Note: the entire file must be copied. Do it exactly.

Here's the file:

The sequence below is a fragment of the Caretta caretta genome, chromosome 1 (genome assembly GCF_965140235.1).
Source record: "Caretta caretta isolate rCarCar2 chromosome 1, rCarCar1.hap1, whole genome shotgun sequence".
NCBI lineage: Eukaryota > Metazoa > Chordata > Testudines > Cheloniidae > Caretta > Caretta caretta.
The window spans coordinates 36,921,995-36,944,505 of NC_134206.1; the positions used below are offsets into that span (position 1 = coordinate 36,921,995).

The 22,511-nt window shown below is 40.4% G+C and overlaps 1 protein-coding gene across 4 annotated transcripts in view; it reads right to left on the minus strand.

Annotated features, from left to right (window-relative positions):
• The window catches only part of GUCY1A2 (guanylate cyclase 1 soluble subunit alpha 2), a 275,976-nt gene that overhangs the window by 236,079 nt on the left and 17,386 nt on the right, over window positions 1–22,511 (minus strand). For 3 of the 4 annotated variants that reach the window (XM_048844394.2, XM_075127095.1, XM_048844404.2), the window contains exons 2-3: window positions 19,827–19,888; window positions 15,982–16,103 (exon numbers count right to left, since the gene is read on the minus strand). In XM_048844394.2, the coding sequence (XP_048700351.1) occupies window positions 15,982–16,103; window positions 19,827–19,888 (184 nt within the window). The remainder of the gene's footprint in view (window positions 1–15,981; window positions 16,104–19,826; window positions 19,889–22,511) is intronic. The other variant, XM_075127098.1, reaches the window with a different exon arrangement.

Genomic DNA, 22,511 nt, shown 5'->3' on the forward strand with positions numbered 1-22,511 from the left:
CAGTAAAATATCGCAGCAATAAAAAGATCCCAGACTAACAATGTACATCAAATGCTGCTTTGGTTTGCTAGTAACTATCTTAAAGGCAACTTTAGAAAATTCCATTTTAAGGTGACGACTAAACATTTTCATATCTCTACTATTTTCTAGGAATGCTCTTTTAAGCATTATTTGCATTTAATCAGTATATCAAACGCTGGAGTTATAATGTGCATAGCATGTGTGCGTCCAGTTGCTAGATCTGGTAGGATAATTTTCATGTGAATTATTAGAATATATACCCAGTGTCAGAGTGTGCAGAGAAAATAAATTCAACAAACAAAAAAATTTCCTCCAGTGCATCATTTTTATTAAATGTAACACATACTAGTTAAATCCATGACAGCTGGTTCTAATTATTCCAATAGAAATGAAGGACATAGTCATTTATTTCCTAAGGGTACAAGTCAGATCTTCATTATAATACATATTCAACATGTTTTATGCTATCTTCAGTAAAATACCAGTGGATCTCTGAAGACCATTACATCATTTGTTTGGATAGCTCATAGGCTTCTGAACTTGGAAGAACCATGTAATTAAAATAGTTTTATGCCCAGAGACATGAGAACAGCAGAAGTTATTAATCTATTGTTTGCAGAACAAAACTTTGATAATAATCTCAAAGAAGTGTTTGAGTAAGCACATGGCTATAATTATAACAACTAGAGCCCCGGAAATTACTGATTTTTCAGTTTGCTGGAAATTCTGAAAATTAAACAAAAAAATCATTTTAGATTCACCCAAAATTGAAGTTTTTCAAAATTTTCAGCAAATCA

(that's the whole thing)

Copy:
The sequence below is a fragment of the Caretta caretta genome, chromosome 1 (genome assembly GCF_965140235.1).
Source record: "Caretta caretta isolate rCarCar2 chromosome 1, rCarCar1.hap1, whole genome shotgun sequence".
NCBI lineage: Eukaryota > Metazoa > Chordata > Testudines > Cheloniidae > Caretta > Caretta caretta.
The window spans coordinates 36,921,995-36,944,505 of NC_134206.1; the positions used below are offsets into that span (position 1 = coordinate 36,921,995).

The 22,511-nt window shown below is 40.4% G+C and overlaps 1 protein-coding gene across 4 annotated transcripts in view; it reads right to left on the minus strand.

Annotated features, from left to right (window-relative positions):
• The window catches only part of GUCY1A2 (guanylate cyclase 1 soluble subunit alpha 2), a 275,976-nt gene that overhangs the window by 236,079 nt on the left and 17,386 nt on the right, over window positions 1–22,511 (minus strand). For 3 of the 4 annotated variants that reach the window (XM_048844394.2, XM_075127095.1, XM_048844404.2), the window contains exons 2-3: window positions 19,827–19,888; window positions 15,982–16,103 (exon numbers count right to left, since the gene is read on the minus strand). In XM_048844394.2, the coding sequence (XP_048700351.1) occupies window positions 15,982–16,103; window positions 19,827–19,888 (184 nt within the window). The remainder of the gene's footprint in view (window positions 1–15,981; window positions 16,104–19,826; window positions 19,889–22,511) is intronic. The other variant, XM_075127098.1, reaches the window with a different exon arrangement.

Genomic DNA, 22,511 nt, shown 5'->3' on the forward strand with positions numbered 1-22,511 from the left:
CAGTAAAATATCGCAGCAATAAAAAGATCCCAGACTAACAATGTACATCAAATGCTGCTTTGGTTTGCTAGTAACTATCTTAAAGGCAACTTTAGAAAATTCCATTTTAAGGTGACGACTAAACATTTTCATATCTCTACTATTTTCTAGGAATGCTCTTTTAAGCATTATTTGCATTTAATCAGTATATCAAACGCTGGAGTTATAATGTGCATAGCATGTGTGCGTCCAGTTGCTAGATCTGGTAGGATAATTTTCATGTGAATTATTAGAATATATACCCAGTGTCAGAGTGTGCAGAGAAAATAAATTCAACAAACAAAAAAATTTCCTCCAGTGCATCATTTTTATTAAATGTAACACATACTAGTTAAATCCATGACAGCTGGTTCTAATTATTCCAATAGAAATGAAGGACATAGTCATTTATTTCCTAAGGGTACAAGTCAGATCTTCATTATAATACATATTCAACATGTTTTATGCTATCTTCAGTAAAATACCAGTGGATCTCTGAAGACCATTACATCATTTGTTTGGATAGCTCATAGGCTTCTGAACTTGGAAGAACCATGTAATTAAAATAGTTTTATGCCCAGAGACATGAGAACAGCAGAAGTTATTAATCTATTGTTTGCAGAACAAAACTTTGATAATAATCTCAAAGAAGTGTTTGAGTAAGCACATGGCTATAATTATAACAACTAGAGCCCCGGAAATTACTGATTTTTCAGTTTGCTGGAAATTCTGAAAATTAAACAAAAAAATCATTTTAGATTCACCCAAAATTGAAGTTTTTCAAAATTTTCAGCAAATCA